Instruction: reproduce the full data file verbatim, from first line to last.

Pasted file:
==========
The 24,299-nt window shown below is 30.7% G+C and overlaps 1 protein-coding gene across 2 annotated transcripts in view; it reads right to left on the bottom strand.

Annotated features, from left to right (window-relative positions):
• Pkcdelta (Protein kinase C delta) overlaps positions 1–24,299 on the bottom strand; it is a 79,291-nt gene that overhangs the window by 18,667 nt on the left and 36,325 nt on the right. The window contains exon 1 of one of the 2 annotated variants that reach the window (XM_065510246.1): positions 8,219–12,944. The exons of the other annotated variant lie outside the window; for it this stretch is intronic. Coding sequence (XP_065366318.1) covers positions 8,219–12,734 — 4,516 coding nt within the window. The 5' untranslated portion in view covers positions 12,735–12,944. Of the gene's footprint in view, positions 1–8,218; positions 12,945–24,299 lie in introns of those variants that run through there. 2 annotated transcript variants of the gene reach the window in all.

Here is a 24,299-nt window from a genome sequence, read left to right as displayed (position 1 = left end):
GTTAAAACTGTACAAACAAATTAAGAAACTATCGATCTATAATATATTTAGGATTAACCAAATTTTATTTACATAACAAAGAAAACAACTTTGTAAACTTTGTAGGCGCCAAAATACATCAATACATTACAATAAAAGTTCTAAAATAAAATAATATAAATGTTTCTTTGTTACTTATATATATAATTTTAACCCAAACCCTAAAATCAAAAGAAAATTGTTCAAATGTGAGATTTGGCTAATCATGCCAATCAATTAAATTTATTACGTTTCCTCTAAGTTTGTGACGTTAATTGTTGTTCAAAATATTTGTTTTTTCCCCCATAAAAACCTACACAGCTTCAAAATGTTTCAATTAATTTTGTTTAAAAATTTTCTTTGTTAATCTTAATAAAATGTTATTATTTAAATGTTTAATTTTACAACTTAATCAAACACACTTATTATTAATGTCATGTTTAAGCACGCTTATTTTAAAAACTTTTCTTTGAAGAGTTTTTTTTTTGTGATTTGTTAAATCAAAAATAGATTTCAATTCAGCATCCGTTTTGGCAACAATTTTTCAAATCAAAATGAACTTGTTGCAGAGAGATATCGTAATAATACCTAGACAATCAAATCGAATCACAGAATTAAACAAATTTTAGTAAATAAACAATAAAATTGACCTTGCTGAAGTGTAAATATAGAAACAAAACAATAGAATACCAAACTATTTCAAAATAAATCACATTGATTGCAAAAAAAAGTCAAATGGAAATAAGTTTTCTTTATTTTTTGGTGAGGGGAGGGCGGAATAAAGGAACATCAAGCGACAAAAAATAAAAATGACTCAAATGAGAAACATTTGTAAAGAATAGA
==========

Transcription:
The 24,299-nt window shown below is 30.7% G+C and overlaps 1 protein-coding gene across 2 annotated transcripts in view; it reads right to left on the bottom strand.

Annotated features, from left to right (window-relative positions):
• Pkcdelta (Protein kinase C delta) overlaps positions 1–24,299 on the bottom strand; it is a 79,291-nt gene that overhangs the window by 18,667 nt on the left and 36,325 nt on the right. The window contains exon 1 of one of the 2 annotated variants that reach the window (XM_065510246.1): positions 8,219–12,944. The exons of the other annotated variant lie outside the window; for it this stretch is intronic. Coding sequence (XP_065366318.1) covers positions 8,219–12,734 — 4,516 coding nt within the window. The 5' untranslated portion in view covers positions 12,735–12,944. Of the gene's footprint in view, positions 1–8,218; positions 12,945–24,299 lie in introns of those variants that run through there. 2 annotated transcript variants of the gene reach the window in all.

Here is a 24,299-nt window from a genome sequence, read left to right as displayed (position 1 = left end):
GTTAAAACTGTACAAACAAATTAAGAAACTATCGATCTATAATATATTTAGGATTAACCAAATTTTATTTACATAACAAAGAAAACAACTTTGTAAACTTTGTAGGCGCCAAAATACATCAATACATTACAATAAAAGTTCTAAAATAAAATAATATAAATGTTTCTTTGTTACTTATATATATAATTTTAACCCAAACCCTAAAATCAAAAGAAAATTGTTCAAATGTGAGATTTGGCTAATCATGCCAATCAATTAAATTTATTACGTTTCCTCTAAGTTTGTGACGTTAATTGTTGTTCAAAATATTTGTTTTTTCCCCCATAAAAACCTACACAGCTTCAAAATGTTTCAATTAATTTTGTTTAAAAATTTTCTTTGTTAATCTTAATAAAATGTTATTATTTAAATGTTTAATTTTACAACTTAATCAAACACACTTATTATTAATGTCATGTTTAAGCACGCTTATTTTAAAAACTTTTCTTTGAAGAGTTTTTTTTTTGTGATTTGTTAAATCAAAAATAGATTTCAATTCAGCATCCGTTTTGGCAACAATTTTTCAAATCAAAATGAACTTGTTGCAGAGAGATATCGTAATAATACCTAGACAATCAAATCGAATCACAGAATTAAACAAATTTTAGTAAATAAACAATAAAATTGACCTTGCTGAAGTGTAAATATAGAAACAAAACAATAGAATACCAAACTATTTCAAAATAAATCACATTGATTGCAAAAAAAAGTCAAATGGAAATAAGTTTTCTTTATTTTTTGGTGAGGGGAGGGCGGAATAAAGGAACATCAAGCGACAAAAAATAAAAATGACTCAAATGAGAAACATTTGTAAAGAATAGA